10 billion“This is a book about us.”

Last year, Earth’s population hit seven billion humans. In 1800, it was just one billion. Think about that a moment. It means that our population has grown seven times bigger in just two hundred short years, one billion of those turning up in just the last dozen years. The increase in cities and city size has given over room to most people, but the population is not showing signs of slowing down and now we’re facing a crisis. The population will soon be at ten billion people, and we simply don’t have the capacity to house them, support them or feed them. And given the speed at which we’re destroying the climate, we’re actually giving ourselves even less time.

The book is laid out with bitesize information, sometimes just a sentence or two on a page, and peppered throughout with graphs, charts and stunning (if terrifying) photographs. This makes it easier for the layman to be able to pick up and understand. It explains how much energy goes into producing the things we use now, and how much more we need to keep the future running smoothly.

There’s debates on how coal and gas actually aren’t running out, but they’re not a viable option anymore as we heat up the planet (the ten warmest years on record all happened after 1998) so we need to find an alternative. There’s mentions of how much rainforest we’re destroying, how many species we’re killing and what our cars are doing to the environment.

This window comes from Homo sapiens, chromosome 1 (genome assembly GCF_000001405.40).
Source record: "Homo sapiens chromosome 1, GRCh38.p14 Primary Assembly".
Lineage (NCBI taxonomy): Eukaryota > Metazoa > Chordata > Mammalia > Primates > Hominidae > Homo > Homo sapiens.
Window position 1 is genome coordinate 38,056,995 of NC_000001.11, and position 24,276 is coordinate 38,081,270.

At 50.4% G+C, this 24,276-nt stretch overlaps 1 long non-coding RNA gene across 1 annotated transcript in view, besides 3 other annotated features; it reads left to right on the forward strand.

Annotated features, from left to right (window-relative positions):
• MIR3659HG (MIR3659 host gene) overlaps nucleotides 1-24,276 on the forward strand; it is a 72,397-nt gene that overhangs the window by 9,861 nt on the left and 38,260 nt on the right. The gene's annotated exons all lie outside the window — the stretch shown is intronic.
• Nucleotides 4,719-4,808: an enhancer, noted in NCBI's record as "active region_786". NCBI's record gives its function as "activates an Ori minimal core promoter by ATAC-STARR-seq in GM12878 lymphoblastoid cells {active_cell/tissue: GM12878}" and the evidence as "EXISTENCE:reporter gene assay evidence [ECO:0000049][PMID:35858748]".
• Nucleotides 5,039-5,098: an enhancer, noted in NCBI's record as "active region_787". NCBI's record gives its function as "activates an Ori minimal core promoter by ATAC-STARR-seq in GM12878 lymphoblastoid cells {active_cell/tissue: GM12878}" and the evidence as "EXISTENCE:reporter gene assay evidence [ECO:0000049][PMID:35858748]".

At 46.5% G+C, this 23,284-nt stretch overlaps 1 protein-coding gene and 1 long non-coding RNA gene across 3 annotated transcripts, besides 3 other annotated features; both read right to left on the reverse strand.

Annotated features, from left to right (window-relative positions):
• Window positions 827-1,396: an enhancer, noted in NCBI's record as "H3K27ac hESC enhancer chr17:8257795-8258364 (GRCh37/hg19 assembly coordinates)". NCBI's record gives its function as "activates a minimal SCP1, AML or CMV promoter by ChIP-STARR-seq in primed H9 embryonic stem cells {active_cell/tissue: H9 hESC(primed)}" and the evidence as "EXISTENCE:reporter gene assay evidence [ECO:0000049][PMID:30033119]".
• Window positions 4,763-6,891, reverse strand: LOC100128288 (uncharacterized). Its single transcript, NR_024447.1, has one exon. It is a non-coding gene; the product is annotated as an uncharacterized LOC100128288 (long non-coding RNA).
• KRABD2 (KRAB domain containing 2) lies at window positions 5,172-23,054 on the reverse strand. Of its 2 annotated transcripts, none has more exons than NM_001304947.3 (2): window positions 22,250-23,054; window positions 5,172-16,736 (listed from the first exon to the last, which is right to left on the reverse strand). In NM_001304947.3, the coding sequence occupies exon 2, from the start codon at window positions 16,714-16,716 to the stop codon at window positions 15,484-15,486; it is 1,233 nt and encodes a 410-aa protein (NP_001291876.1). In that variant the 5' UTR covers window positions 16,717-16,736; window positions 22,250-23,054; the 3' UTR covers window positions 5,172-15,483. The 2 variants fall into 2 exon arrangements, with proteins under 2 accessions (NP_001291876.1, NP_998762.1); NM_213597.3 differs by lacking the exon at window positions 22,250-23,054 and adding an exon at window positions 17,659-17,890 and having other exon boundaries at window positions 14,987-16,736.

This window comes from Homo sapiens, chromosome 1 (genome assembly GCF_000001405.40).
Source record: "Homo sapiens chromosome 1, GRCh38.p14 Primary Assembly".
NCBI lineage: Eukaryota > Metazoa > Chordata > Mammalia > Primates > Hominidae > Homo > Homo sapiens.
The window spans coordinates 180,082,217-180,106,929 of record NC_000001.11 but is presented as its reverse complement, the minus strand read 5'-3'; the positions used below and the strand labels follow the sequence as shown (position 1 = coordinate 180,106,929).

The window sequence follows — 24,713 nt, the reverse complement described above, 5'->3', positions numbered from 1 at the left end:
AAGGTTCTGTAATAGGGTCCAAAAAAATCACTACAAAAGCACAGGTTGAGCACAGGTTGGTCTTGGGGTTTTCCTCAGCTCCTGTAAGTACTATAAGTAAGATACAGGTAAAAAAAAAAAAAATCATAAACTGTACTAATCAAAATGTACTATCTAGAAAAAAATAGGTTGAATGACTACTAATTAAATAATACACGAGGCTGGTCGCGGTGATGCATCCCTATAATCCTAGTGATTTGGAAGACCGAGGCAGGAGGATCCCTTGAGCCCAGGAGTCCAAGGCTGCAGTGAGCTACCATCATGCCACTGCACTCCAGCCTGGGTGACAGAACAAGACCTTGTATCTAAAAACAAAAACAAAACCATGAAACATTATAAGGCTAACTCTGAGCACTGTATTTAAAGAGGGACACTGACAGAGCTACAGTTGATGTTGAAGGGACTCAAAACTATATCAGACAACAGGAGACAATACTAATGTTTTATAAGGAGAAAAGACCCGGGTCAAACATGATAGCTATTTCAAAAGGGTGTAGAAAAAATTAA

If this doesn’t sound very positive, it’s because it isn’t. Personally, I can’t say that humans are having no effect on the climate, because we must be doing something at this point,  but I also know that Earth goes through warm periods and cold periods and the whole thing is unstable, so I won’t lay the blame entirely at the feet of humans. Perhaps we’re just entering a warm period at the same time as causing havoc. Emmott, however, seems quite content to point the finger at humanity and tell us that everything we’re doing is killing our children and grandchildren.

I thought the book might be providing suggestions as to what humanity needs to do to make sure the dystopian image of an over-populated underfed planet doesn’t happen, but Emmott doesn’t even begin to consider options until three-quarters of the way in, and then manages to talk himself (and us) out of every possible option. He admits that governments and scientists need to be doing something about it now, and putting projects into effect already, but they aren’t, and no one is really ready. Everyone seems to be pretending it’s not happening, waiting for more results, or just hoping that someone else sorts it out.

I’m not a scientist by any means, so I’m taking the statistics and information in this book at face value, but a lot of it comes across like scaremongering, and I know enough to know that you can make anyone believe anything by using leading questions and statistics.

Do I believe everything in this book? No.

Do I believe that humanity is in pretty serious trouble? Yes.

Do I believe that you should read this book? Yes.

The science might be sloppy (who am I to say?) but there might be something in here that strikes a chord.